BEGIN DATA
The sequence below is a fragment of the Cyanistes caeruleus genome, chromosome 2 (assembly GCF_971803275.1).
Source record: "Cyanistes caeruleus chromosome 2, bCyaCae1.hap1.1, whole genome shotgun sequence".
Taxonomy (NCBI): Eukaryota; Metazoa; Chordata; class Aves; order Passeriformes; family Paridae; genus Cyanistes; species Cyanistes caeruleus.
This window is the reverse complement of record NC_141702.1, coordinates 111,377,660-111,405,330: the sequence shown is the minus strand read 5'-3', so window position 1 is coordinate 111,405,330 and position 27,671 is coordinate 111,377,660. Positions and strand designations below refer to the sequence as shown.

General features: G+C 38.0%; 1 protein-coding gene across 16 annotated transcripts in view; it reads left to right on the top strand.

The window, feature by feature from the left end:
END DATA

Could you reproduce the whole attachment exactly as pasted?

The sequence below is a fragment of the Cyanistes caeruleus genome, chromosome 2 (assembly GCF_971803275.1).
Source record: "Cyanistes caeruleus chromosome 2, bCyaCae1.hap1.1, whole genome shotgun sequence".
Taxonomy (NCBI): Eukaryota; Metazoa; Chordata; class Aves; order Passeriformes; family Paridae; genus Cyanistes; species Cyanistes caeruleus.
This window is the reverse complement of record NC_141702.1, coordinates 111,377,660-111,405,330: the sequence shown is the minus strand read 5'-3', so window position 1 is coordinate 111,405,330 and position 27,671 is coordinate 111,377,660. Positions and strand designations below refer to the sequence as shown.

General features: G+C 38.0%; 1 protein-coding gene across 16 annotated transcripts in view; it reads left to right on the top strand.

The window, feature by feature from the left end: